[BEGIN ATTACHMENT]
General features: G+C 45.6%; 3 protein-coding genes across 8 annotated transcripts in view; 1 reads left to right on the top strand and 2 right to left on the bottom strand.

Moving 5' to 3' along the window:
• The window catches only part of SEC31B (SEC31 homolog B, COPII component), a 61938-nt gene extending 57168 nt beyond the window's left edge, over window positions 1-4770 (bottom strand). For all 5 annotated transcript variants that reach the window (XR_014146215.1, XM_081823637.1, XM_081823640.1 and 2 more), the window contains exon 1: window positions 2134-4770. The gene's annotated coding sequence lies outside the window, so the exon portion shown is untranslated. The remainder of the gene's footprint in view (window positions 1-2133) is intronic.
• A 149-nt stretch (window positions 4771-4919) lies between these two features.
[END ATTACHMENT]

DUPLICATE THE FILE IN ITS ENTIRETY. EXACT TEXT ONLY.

General features: G+C 45.6%; 3 protein-coding genes across 8 annotated transcripts in view; 1 reads left to right on the top strand and 2 right to left on the bottom strand.

Moving 5' to 3' along the window:
• The window catches only part of SEC31B (SEC31 homolog B, COPII component), a 61938-nt gene extending 57168 nt beyond the window's left edge, over window positions 1-4770 (bottom strand). For all 5 annotated transcript variants that reach the window (XR_014146215.1, XM_081823637.1, XM_081823640.1 and 2 more), the window contains exon 1: window positions 2134-4770. The gene's annotated coding sequence lies outside the window, so the exon portion shown is untranslated. The remainder of the gene's footprint in view (window positions 1-2133) is intronic.
• A 149-nt stretch (window positions 4771-4919) lies between these two features.